How to become a pharmacist

Dispense and educate customers on prescribed medications in pharmacies or hospitals.

Pathways to this career

Have you been mulling over your next step? If you’re exploring the medical field, but aren’t sure about becoming a doctor, find out a bit more about pharmacy careers. In these roles, you’ll play a key role in helping people improve or manage their health.

To become a pharmacist:

  1. Complete a Bachelor of Pharmacy in Australia. You may also start with a course such as this Diploma of Pharmacy Studies or a science based undergraduate degree, which would help you pathway into a pharmacy degree.
  2. Already have a bachelor degree? If your degree is in science, you could potentially apply for graduate entry into a Bachelor of Pharmacy (and finish it within 2–3 years). If you didn’t study science, a Master of Pharmacy may be the better option.
  3. Apply for provisional registration with the Pharmacy Board of Australia (PharmBA).
  4. Obtain and complete a year-long paid internship with a registered pharmacist.
  5. During that internship, you must also take up an Intern Training Program (ITP) that has been accredited by the Australian Pharmacy Council. Upon successful completion, you’ll receive a Graduate Certificate in Applied Pharmacy Practice.
  6. After finishing your internship and Intern Training Program, you will need to pass a written and oral exam before applying for general registration as a pharmacist.
  7. Congrats! You’re a fully-fledged pharmacist.
  8. A few years into your career, you may choose to specialise. If you’d like to do this online, consider this Master of Clinical Pharmacy. Or, start conservatively with a graduate certificate or graduate

Want to dip your toe in the profession? Consider a diploma or certificate in pharmacy, such as this, which qualifies you to work as a pharmacy assistant or technician.

What does a pharmacist do?

The two pharmacy roles that come to mind most easily are pharmacists who work in hospital pharmacies or at retail pharmacies (a.k.a. ‘chemists’—for more on the difference, read this). In these roles, they’re responsible for dispensing medications that have been prescribed by doctors.

At retail pharmacies, they also offer advice on what over-the-counter medications a customer should buy.

There are also other, less customer-facing pharmacist roles, but more on that later!

Duties and tasks

  • Receive prescriptions, check patients’ medical history and ensure optimal dosage and method of administration as well as drug compatibility before dispensing.
  • Prepare and label liquid medicines, ointments, powders, tablets and other medications to fill prescriptions.
  • Advise customers on potential side effects of medications.
  • Advise customers on best over-the-counter medication for their symptoms.
  • Review and monitor medicine therapy of patients and assess its effectiveness.
  • Conduct research that helps develop or improve pharmaceuticals.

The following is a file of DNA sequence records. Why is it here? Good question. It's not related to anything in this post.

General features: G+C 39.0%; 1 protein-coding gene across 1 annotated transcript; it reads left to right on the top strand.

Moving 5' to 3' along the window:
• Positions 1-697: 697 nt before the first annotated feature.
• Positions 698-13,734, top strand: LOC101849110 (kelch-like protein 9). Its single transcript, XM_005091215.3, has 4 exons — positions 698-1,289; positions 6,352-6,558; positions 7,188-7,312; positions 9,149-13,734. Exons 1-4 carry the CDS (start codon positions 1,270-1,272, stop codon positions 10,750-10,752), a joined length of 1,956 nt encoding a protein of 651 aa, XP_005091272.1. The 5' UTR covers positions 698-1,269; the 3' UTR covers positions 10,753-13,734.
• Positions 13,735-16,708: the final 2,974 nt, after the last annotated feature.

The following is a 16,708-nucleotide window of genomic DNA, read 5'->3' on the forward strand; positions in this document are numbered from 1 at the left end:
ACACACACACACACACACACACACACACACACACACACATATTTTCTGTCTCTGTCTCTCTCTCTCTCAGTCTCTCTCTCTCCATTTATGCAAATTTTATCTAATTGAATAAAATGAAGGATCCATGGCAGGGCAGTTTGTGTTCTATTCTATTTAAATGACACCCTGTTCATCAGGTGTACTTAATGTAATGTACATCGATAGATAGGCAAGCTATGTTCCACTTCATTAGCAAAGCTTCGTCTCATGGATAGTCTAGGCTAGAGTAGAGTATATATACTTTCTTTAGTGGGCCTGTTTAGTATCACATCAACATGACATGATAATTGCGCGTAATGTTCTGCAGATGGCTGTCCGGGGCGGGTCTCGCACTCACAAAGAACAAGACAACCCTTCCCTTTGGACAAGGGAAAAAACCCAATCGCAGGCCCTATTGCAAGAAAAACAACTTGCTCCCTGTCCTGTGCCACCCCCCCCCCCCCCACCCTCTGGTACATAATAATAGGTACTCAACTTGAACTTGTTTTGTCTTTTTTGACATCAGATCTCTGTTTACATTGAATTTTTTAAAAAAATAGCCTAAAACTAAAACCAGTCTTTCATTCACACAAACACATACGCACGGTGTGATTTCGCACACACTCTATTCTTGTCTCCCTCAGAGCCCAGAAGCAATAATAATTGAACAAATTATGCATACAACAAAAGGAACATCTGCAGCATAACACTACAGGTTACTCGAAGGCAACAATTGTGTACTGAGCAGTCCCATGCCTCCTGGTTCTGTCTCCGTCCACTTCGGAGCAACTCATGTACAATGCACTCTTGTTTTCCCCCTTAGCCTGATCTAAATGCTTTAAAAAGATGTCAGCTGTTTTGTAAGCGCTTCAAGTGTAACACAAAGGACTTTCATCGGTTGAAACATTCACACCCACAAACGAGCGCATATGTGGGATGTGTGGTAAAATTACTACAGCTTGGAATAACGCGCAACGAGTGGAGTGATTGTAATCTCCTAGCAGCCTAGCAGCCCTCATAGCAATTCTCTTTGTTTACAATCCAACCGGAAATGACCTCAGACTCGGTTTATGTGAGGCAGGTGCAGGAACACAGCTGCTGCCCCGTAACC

• Develop standards for drugs used in pharmaceuticals.
  • Manage a team of pharmacy technicians, interns and pharmacy sales assistants.
  • Depending on the type of pharmacist you become, your duties and tasks would encompass some but not all of the above. Read more about life as a pharmacist here.

Industry bodies

Pharmacy Board of Australia

PharmBA regulates all our pharmacists and pharmacy students, develops the standards, codes and guidelines for the profession and handles complaints.
You must be registered with PharmBA to practise.

Pharmaceutical Society of Australia Ltd 
PSA is the peak national professional pharmacy organisation, representing over 32,000 pharmacists in Australia. They also run Australia’s most popular Intern Training Program (ITP), so you may study with them one day.

Australian Pharmacy Council
APC, as authorised by PharmBA, is focused on pharmacy education (like accrediting course and training providers) and assessing the skills and competency of those who want to practise pharmacy. 

Landing pharmacy jobs

Between 2021–2026, the demand for pharmacists is expected to grow 9%, which means we will need 3100 more qualified pharmacists very soon. Pharmacist shortages are most critical in rural and remote Australia. If you’re willing to relocate, chances are you’ll earn significantly more.

When you’re ready to start your job search, try browsing Medical Jobs Australia, as well as the Medical Journal of Australia (MJA) Jobs Board. Of course, you should still look on LinkedIn and Seek.

Careers in pharmacy

Pharmacists work in a wide range of sectors, from retail to healthcare and pharmaceutical manufacturing or testing.

For example, as a clinical trial pharmacist, you may take part in investigational product management of research projects—ensuring that activities strictly follow protocols so that patients and participants are safe.

Here’s a list of pharmacist and pharmacy-related roles:

  • Hospital pharmacist
  • Clinical trial pharmacist
  • Quality pharmacist
  • Operational pharmacist
  • Emergency department pharmacist
  • Oncology pharmacist
  • Pharmacist manager
  • Research scientist
  • Pharmacy technician or assistant (for those who have completed TAFE level qualifications)
Other careers where your pharmacy degree could be useful:
  • Medical sales representation
  • Pharmacologist (responsible for developing the drugs that pharmacists safely dispense to patients)
  • Science writer

Online pharmacy degrees

Undergraduate UNE-PHH-DEG

Bachelor of Pharmacy with Honours

Undergraduate TAS-PHA-DIP

Diploma of Pharmacy Studies

Postgraduate UOQ-CLP-MAS

Master of Clinical Pharmacy

Online pharmacy subjects

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